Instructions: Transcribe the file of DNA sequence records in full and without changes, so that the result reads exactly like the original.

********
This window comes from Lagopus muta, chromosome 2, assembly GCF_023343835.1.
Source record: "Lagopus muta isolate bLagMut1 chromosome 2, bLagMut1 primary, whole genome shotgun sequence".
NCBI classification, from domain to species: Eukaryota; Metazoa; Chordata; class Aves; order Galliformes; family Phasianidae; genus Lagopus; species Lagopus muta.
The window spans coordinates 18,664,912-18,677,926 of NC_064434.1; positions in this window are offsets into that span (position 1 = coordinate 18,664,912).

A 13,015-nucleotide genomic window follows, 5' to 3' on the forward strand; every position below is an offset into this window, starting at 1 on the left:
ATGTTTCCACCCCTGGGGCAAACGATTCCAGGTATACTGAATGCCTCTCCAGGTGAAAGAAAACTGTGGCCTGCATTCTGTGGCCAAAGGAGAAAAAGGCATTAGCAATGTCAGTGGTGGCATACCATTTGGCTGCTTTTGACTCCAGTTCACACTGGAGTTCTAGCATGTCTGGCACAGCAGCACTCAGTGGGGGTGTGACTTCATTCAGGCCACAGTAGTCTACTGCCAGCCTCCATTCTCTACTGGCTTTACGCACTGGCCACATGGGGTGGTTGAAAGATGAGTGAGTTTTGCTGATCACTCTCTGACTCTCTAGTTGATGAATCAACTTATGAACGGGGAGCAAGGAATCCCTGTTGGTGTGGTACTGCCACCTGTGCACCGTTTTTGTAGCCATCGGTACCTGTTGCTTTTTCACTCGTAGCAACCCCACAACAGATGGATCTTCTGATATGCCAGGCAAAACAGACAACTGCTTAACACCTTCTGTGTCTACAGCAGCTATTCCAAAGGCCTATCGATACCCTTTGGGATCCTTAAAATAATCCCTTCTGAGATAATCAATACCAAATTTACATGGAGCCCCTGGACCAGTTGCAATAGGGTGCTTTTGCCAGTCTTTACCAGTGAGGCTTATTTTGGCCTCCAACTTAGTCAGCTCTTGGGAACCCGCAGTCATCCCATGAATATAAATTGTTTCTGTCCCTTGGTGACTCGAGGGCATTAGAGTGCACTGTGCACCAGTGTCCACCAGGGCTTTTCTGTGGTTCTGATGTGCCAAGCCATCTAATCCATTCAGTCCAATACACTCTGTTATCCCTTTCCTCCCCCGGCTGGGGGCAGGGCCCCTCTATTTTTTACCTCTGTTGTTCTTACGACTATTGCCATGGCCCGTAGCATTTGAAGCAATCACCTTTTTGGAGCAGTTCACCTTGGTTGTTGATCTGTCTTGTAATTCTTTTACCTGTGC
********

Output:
This window comes from Lagopus muta, chromosome 2, assembly GCF_023343835.1.
Source record: "Lagopus muta isolate bLagMut1 chromosome 2, bLagMut1 primary, whole genome shotgun sequence".
NCBI classification, from domain to species: Eukaryota; Metazoa; Chordata; class Aves; order Galliformes; family Phasianidae; genus Lagopus; species Lagopus muta.
The window spans coordinates 18,664,912-18,677,926 of NC_064434.1; positions in this window are offsets into that span (position 1 = coordinate 18,664,912).

A 13,015-nucleotide genomic window follows, 5' to 3' on the forward strand; every position below is an offset into this window, starting at 1 on the left:
ATGTTTCCACCCCTGGGGCAAACGATTCCAGGTATACTGAATGCCTCTCCAGGTGAAAGAAAACTGTGGCCTGCATTCTGTGGCCAAAGGAGAAAAAGGCATTAGCAATGTCAGTGGTGGCATACCATTTGGCTGCTTTTGACTCCAGTTCACACTGGAGTTCTAGCATGTCTGGCACAGCAGCACTCAGTGGGGGTGTGACTTCATTCAGGCCACAGTAGTCTACTGCCAGCCTCCATTCTCTACTGGCTTTACGCACTGGCCACATGGGGTGGTTGAAAGATGAGTGAGTTTTGCTGATCACTCTCTGACTCTCTAGTTGATGAATCAACTTATGAACGGGGAGCAAGGAATCCCTGTTGGTGTGGTACTGCCACCTGTGCACCGTTTTTGTAGCCATCGGTACCTGTTGCTTTTTCACTCGTAGCAACCCCACAACAGATGGATCTTCTGATATGCCAGGCAAAACAGACAACTGCTTAACACCTTCTGTGTCTACAGCAGCTATTCCAAAGGCCTATCGATACCCTTTGGGATCCTTAAAATAATCCCTTCTGAGATAATCAATACCAAATTTACATGGAGCCCCTGGACCAGTTGCAATAGGGTGCTTTTGCCAGTCTTTACCAGTGAGGCTTATTTTGGCCTCCAACTTAGTCAGCTCTTGGGAACCCGCAGTCATCCCATGAATATAAATTGTTTCTGTCCCTTGGTGACTCGAGGGCATTAGAGTGCACTGTGCACCAGTGTCCACCAGGGCTTTTCTGTGGTTCTGATGTGCCAAGCCATCTAATCCATTCAGTCCAATACACTCTGTTATCCCTTTCCTCCCCCGGCTGGGGGCAGGGCCCCTCTATTTTTTACCTCTGTTGTTCTTACGACTATTGCCATGGCCCGTAGCATTTGAAGCAATCACCTTTTTGGAGCAGTTCACCTTGGTTGTTGATCTGTCTTGTAATTCTTTTACCTGTGC